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Freeport McDermott Classic
English Turn Golf Course and Country Club
New Orleans
2nd - 5th April 1998

Par 72 Prize Money $1.7 million

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Lee Westwood wins his first US event

New Orleans, 5th April 1998 - Lee Westwood, the young 24-year-old British golfing star who turned pro five years ago, made $306,000 on Sunday -- his grandmother made "140 quid."

Westwood shot a four-round total of 273 for a three-stroke victory and the $306,000 winner's share of the $1.7 million Freeport-McDermott Classic. His grandmother bet five pounds on him winning his first U.S. tournament and the British bookmakers paid off to the tune of £140 ($224).

"My nan and I both made some money, didn't we," Westwood said.

Westwood's final-round 69 on the 7,116-yard, par-72 English Turn course he saw for the first time on Tuesday was his sixth consecutive round in the 60s, dating to the third round of The Players Championship. His scores for the week were 69, 68, 67 and 69.

Steve Flesch, a left-handed rookie who led after two rounds and was one-stroke back to start the day, made one birdie in a game of steady par to finish at 12-under in second place. Flesch was three strokes ahead of first-round leader Glen Day, Jim Carter, Mark Wiebe and Steve Lowery.

"Did I think a bogey-free round would do it? Only if I made five or six birdies to go with it," Flesch said. "I knew the way Lee has been playing I was going to have to go out there and shoot. I figured it would take 16-under to win it."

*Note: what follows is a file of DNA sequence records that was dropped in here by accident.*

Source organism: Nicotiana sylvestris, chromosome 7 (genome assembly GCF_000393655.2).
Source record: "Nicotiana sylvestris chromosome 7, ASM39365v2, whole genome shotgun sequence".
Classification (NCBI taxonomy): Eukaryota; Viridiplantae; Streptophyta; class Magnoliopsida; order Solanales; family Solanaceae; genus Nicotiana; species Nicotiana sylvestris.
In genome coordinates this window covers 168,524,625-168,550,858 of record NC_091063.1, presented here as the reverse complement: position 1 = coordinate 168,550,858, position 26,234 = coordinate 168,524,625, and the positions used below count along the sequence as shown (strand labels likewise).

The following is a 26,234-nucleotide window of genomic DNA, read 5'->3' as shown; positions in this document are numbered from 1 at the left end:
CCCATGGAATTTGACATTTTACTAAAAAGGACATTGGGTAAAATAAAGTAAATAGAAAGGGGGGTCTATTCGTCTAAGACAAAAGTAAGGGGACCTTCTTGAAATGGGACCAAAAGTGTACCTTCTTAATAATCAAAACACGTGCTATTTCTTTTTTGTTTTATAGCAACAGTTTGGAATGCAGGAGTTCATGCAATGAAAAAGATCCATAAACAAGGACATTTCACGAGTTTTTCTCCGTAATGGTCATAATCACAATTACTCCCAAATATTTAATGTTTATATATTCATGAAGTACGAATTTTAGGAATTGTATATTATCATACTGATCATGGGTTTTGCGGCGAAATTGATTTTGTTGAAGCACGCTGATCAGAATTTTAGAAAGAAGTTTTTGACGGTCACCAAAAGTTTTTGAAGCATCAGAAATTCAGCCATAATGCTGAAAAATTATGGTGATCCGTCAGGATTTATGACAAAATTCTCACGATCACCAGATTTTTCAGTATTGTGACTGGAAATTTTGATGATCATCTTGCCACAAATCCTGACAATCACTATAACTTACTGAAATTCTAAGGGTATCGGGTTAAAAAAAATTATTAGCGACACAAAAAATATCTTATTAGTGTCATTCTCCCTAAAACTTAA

Day made six birdies to tie for second at 12-under through 16 holes, then had a double bogey on 17 and a bogey on 18 to finish six strokes off the pace.

Westwood had won six titles -- two in Europe, two in Japan, the Australian Open and the Malaysian Open. Last year he posted 12 top-10 finishes around the world, including three victories in November. He is the first non-PGA Tour member and first sponsor's exemption to win on the tour since Tiger Woods did it at the 1996 Las Vegas Invitational.

Freeport-McDermott was the third U.S. tournament Westwood played this year, his seventh ever.

Westwood started the day at 12 under, one stroke ahead of Flesch. He wasted no time taking control -- with birdies on No. 2 and No. 4 to go 14 under at the turn.

He added a birdie on the 10th and then sank a 40-foot putt for a birdie on 11 that put him at 16 under.

"I got the killer blows on 10 and 11," Westwood said. "That 40-footer won it for me. It's a case of driving the nail in when you can."

Westwood's first bogey of the round came on the 14th hole. He was putting out of the deep fringe when the ball popped up and his putter hit it again. Westwood called the extra stroke on himself. He also had a bogey on 17 when his put skimmed around the lip of the cup.

The murderous 542-yard, par 5, 15th, with the hole located on a tiny island, was kind to both Westwood and Flesch, who both birdied it.

Westwood took up golf at 13 after watching Jack Nicklaus on TV as Nicklaus won the Masters in 1986. The sport soon replaced his first loves -- soccer and cricket -- and by the time he was 16, Westwood was a scratch golfer with an English boy's team.

Westwood, who became an automatic qualifier for the Tour next season with the win, was already eligible for next week's Masters. His victory denied Day and Flesch a ticket to Augusta National.

Westwood tied for 24th in the Masters last year.

"I'm hundreds of times better than I was last year going into Augusta," Westwood said. "It's going exactly where I want it now. I'm more experienced. A major would definitely be my next goal."

The English Turn Golf and Country Club is a par-72 layout that measures 7,116 yards.


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